(Newsroom America) -- The number of requests by military members for absentee ballots is down sharply from 2008 levels, and with the voting deadline fast approaching, that is raising concerns in some political circles.
"In Virginia, for instance, only 5,263 ballots had been requested by military voters as of Sept. 22, compared with 20,738 in 2008, according to state figures compiled by the Military Voter Protection Project," the Washington Times reported Thursday.
That means that "the people who are on the front lines defending freedom are in danger of having their voices silenced," project director Eric Eversole told the paper.
Eversole blamed the Pentagon, saying "it’s down to bureaucratic inertia."
"There’s a lack of any strong structure that encourages service members to vote," he said. "These numbers show that military members throughout the force are still struggling to register and request an absentee ballot."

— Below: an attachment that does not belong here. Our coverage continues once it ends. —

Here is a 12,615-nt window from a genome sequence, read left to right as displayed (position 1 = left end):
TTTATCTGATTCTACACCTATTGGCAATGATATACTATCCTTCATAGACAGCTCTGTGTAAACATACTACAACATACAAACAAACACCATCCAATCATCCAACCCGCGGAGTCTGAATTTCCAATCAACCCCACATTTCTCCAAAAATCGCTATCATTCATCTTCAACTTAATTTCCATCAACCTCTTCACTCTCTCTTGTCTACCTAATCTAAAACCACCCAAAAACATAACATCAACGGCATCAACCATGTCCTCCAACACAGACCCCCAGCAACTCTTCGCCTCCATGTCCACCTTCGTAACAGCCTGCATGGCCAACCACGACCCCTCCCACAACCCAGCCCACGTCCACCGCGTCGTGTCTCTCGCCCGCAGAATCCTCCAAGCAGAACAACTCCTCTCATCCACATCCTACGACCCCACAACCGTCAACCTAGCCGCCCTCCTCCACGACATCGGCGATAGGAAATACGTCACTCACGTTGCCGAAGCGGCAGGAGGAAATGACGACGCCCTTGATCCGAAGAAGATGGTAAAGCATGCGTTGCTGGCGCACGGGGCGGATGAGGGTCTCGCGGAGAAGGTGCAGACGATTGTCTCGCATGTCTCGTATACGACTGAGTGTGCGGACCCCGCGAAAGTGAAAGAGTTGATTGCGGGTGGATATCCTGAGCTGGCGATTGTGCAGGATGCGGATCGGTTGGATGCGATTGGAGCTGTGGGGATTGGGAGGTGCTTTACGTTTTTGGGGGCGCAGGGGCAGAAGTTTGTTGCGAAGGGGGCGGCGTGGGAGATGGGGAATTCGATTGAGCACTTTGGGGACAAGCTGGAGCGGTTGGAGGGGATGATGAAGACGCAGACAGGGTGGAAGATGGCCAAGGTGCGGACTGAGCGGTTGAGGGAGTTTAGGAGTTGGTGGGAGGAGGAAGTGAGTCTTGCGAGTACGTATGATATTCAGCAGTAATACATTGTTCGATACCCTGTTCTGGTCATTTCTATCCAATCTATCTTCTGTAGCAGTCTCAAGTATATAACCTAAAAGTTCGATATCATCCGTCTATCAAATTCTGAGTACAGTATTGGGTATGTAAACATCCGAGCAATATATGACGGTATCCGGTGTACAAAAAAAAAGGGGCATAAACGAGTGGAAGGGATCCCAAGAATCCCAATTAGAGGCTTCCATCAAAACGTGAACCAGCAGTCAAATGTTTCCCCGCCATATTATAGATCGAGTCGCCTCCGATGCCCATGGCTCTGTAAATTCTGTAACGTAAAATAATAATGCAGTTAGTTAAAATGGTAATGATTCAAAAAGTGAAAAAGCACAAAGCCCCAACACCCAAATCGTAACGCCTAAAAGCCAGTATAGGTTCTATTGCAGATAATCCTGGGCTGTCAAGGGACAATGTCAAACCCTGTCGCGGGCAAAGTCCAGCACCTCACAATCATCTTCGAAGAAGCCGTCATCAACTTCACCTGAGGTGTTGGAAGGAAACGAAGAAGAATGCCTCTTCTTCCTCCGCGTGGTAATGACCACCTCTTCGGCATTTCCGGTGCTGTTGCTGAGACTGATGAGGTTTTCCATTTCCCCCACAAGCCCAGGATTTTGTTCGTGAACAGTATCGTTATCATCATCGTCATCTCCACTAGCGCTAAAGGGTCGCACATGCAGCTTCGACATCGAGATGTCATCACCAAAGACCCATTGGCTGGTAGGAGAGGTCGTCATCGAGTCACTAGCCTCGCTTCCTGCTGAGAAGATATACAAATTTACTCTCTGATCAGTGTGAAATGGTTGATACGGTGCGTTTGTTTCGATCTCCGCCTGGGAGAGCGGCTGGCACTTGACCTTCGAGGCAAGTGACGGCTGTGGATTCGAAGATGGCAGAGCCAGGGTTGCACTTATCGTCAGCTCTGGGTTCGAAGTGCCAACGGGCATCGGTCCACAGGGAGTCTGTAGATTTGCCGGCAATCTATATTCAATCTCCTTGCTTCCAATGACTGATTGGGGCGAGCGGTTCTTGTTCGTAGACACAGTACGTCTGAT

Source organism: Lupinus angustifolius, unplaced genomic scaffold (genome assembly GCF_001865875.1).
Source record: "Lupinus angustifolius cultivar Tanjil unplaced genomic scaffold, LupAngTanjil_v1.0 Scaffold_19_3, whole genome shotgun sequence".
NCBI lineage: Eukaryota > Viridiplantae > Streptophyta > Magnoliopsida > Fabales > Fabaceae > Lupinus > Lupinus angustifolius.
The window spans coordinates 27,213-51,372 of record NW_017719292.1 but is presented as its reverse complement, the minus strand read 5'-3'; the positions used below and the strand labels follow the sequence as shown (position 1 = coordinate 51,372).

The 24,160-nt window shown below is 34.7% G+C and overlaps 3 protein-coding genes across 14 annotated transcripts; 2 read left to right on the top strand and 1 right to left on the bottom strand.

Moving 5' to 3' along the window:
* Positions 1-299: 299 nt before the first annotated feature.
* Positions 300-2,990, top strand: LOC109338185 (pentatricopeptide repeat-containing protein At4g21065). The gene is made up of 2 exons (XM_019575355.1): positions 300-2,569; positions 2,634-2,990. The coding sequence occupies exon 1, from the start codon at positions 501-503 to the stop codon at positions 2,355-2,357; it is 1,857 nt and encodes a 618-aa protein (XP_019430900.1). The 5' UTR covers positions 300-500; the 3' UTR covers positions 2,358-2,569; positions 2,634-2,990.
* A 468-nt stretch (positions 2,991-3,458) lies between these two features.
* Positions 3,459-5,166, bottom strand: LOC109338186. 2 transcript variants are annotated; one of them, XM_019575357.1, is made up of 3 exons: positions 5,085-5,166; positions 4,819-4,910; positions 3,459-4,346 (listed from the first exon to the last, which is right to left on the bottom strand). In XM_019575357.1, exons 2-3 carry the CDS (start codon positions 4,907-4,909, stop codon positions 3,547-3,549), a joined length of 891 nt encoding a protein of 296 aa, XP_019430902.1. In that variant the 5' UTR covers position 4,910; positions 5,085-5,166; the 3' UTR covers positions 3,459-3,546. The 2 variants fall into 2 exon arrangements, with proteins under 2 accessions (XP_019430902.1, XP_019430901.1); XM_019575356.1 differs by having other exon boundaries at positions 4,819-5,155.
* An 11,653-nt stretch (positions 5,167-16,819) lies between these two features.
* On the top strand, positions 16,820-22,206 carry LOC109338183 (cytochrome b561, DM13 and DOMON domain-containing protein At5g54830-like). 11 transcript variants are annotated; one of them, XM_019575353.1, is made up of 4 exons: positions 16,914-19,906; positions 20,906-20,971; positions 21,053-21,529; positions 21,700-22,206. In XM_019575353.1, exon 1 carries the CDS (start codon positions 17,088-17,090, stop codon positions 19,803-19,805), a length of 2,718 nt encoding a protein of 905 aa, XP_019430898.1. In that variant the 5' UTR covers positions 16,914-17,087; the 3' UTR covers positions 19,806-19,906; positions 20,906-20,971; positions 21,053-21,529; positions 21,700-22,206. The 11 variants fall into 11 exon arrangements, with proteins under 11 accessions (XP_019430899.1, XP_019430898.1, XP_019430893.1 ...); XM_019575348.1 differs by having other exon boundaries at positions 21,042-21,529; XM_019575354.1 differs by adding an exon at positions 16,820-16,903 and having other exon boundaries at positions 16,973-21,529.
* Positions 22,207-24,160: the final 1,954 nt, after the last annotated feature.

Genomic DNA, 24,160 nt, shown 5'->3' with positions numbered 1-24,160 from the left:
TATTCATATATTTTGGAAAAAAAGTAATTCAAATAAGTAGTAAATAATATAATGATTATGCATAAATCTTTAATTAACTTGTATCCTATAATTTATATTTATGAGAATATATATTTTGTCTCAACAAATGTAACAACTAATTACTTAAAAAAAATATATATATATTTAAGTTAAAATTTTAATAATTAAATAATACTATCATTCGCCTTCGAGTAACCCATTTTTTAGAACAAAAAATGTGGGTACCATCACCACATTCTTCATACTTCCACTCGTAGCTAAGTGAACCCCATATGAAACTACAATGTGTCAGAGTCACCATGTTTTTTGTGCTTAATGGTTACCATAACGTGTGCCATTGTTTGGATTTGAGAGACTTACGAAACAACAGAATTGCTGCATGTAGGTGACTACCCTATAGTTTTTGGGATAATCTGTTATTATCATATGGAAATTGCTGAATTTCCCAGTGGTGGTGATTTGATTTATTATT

The Times said Defense Department officials have defended efforts to encourage military members to vote, as well as efforts to help them do so, per federal mandate.
Part of the problem, officials say, is that ballots coming from troops deployed overseas, especially in war zones, often have to be mailed weeks in advance.
And, they say, states have different rules and deadlines when it comes to absentee ballots.
"We have an aggressive, robust outreach effort going on right now to reach service members and educate them about how to exercise their right to vote," Navy Cmdr. Leslie Hull-Ryde, a Pentagon spokeswoman, told the paper. "There are multiple resources available to help them."
"There is still time for military voters to participate in this election,” she continued. “It is critical that [service members] check the registration deadline for their state.”
Eversole discounted that explanation, saying, "The deadlines are quickly approaching, and the numbers are still well, well below where they were in the last cycle. When do they think these requests are going to come in?"
Other Pentagon officials took umbrage at the project's voting numbers, calling them old or outdated.
"The data in that report, we believe, is quite old and doesn’t take into effect recent developments that we’ve undertaken," Pentagon spokesman George Little said.
Eversole said he first compiled his numbers at the end of August and has updated them several times since.
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